Our Village

My memories by Jemima Chapman

I remember the big steamroller and the smell of tar, St Nicholas church bells ringing, the wild flowers growing on the banks of the ditches and the prisoners of war working together on the farms, watching the cows being milked by hand, and waiting with the jug to collect the milk, in our wood bungalow, we had no electric, only gas mantles, no sewer, a shed and bucket at the bottom of the garden, no laid on water, only a well and lots of tin baths etc to catch the rainwater, elderly ladies with a home made trolley, a box on the pram wheels, dogs roaming in packs, and this time of year every where blossom on the trees.

This picturesque prose recalls the area around Pound Lane and French’s Farm during the war years.  

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  • My father and uncle ran the L&D newsagents in laindon High Road in the 1950’s.
    Lea and David’s mother worked in the shop, Mrs Winifred Reed.
    Les abs David prepared the early morning papers before going on to work during the day in London.
    Mrs Mitchel work in the shop. Les’s mother in Law Ethel smith worked in there as did his wife Mavis Reed.
    A lady called Joy worked in the shop too. She had previously worked in Blackwell’s newsagents just across the road.
    The newsagent shop Reed’s stopped trading when Basildon new town was built. Strangely the shop itself still exists today. It currently sells Brazilian cuisine. I popped in to look around recently. I am Les’s Reed’s daughter Karen Cowen. (nee Reed).

    By Karen Cowen. (26/02/2021)
  • We lived in Sylvan Road (which wasn’t far from Laindon station) from 1952 until 1956/7..Both my sister jean and myself went to Laindon Hills Primary School and her later to High Road School. My sister Joy worked at the newsagents/sweet shop Reads. We LOVED Laindon and have such fond memories- the cinema where we went to the Saturday morning children’s matinee…Lungly’s(?) shop where we walked too to get sweets or Wagon Wheels as a treat. THE OVEN DOOR STORES grocers…walks up Langdon Hills..(and the bluebells there)…there was an Army camp there in those days…the steam trains that ran along the bottom of our garden and in the dry weather the sparks from the engine set fire to the grass along the track and one year our wooden fence as well! Such a shame that LAINDON got swallowed up by Basildon..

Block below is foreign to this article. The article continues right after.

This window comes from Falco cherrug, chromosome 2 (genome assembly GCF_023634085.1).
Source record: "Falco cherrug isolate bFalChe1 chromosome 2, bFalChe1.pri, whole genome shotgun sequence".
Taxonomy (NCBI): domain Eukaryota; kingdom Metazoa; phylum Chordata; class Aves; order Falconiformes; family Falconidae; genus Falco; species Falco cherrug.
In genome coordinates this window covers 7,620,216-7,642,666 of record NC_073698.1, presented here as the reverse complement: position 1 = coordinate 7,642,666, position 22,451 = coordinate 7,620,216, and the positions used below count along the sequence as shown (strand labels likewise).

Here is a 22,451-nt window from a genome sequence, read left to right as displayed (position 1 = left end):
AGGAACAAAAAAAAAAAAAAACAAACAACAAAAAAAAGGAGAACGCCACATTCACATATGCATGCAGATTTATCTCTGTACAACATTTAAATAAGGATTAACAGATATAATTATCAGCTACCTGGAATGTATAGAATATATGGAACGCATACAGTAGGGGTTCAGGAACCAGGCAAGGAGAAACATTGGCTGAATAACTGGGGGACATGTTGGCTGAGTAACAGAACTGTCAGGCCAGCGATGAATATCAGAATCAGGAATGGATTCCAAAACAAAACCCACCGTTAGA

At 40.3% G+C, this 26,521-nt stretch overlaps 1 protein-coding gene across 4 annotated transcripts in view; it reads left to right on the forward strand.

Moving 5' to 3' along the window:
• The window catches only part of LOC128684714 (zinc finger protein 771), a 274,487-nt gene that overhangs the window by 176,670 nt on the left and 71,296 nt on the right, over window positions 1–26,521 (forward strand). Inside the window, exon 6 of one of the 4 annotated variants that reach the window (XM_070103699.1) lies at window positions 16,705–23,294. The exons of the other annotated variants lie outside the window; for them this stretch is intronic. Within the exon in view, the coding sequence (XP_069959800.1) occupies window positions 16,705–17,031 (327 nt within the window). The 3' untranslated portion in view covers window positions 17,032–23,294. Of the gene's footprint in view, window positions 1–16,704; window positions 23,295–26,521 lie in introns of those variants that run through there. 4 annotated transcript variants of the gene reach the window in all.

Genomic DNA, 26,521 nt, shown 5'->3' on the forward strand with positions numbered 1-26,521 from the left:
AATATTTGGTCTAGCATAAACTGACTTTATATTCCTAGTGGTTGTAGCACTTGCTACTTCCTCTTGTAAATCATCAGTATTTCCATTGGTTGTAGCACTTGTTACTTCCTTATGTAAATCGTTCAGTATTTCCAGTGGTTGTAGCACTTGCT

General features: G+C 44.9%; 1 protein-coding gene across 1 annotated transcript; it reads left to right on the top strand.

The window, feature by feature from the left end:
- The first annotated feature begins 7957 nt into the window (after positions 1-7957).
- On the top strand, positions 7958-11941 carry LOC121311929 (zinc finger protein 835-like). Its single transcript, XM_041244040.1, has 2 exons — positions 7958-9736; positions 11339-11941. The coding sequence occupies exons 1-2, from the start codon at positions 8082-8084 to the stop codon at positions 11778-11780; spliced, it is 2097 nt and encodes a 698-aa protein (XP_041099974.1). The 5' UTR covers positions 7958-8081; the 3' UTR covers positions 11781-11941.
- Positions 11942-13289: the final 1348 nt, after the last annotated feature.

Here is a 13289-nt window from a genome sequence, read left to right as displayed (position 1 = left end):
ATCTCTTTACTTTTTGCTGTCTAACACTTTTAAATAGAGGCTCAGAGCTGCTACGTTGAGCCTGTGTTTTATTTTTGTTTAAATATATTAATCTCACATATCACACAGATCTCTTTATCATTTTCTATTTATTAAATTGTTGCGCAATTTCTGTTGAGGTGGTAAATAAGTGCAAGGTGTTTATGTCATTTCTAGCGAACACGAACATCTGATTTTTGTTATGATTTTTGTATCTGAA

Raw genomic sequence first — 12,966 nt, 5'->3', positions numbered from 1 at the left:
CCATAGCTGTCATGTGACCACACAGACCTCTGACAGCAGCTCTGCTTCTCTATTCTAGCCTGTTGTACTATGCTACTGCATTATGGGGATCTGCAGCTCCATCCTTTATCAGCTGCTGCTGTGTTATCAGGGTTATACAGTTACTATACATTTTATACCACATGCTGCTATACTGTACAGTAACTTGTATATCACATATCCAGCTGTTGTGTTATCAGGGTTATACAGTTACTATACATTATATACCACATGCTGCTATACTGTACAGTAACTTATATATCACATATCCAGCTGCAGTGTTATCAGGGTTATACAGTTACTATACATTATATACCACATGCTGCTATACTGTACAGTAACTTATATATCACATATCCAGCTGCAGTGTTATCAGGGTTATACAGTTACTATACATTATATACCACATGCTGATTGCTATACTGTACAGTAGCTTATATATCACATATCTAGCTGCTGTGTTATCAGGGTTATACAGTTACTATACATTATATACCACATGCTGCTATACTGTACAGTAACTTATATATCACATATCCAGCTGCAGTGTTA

By Sandra Stephens nee Springall (09/08/2013)
  • Most of Pound Lane had water and sewage but, for some reason, my father’s request for permission, to have it laid on, was refused.

    By Jemima Chapman (15/01/2012)
  • Sorry Ken about the mistake in respect of Pound Lane and mains drainage, but as the original entry referred to French’s Farm. I assumed, it would seem erroneously, it was in respect of Pound Lane north of the A127 which did have this facility in common with Wash Rd., and Church Rd., etc., which were so supplied from circa 1938.

    By W.H.Diment (16/10/2011)
  • Sorry Bill, not all Pound Lane had main drainage, my grandparents who lived on the east side of the road just below St Nicholas Church did not get main drainage until 1947. My parents who lived opposite did have main drainage.

    By Ken Porter (15/10/2011)
  • The steam roller Jemma remembers was driven by Mr. Brummel l and in post war years was changed to a diesel roller. On his retirement, Mr Brummel became a commissionaire at the Radion cinema. 

    Jemima does not say where she lived but Pound Lane had main drainage and water supply prewar. I remember some names of the families living in Pound Lane north. There was the Lagdens, the MacDonalds whose daughter married Harry Brummel, the son of the steam roller driver also a family named Bristow near to the Arterial Rd. Pound Lane was one of the few hard roads dating back to the 1800s.

    By William Diment (29/09/2011)

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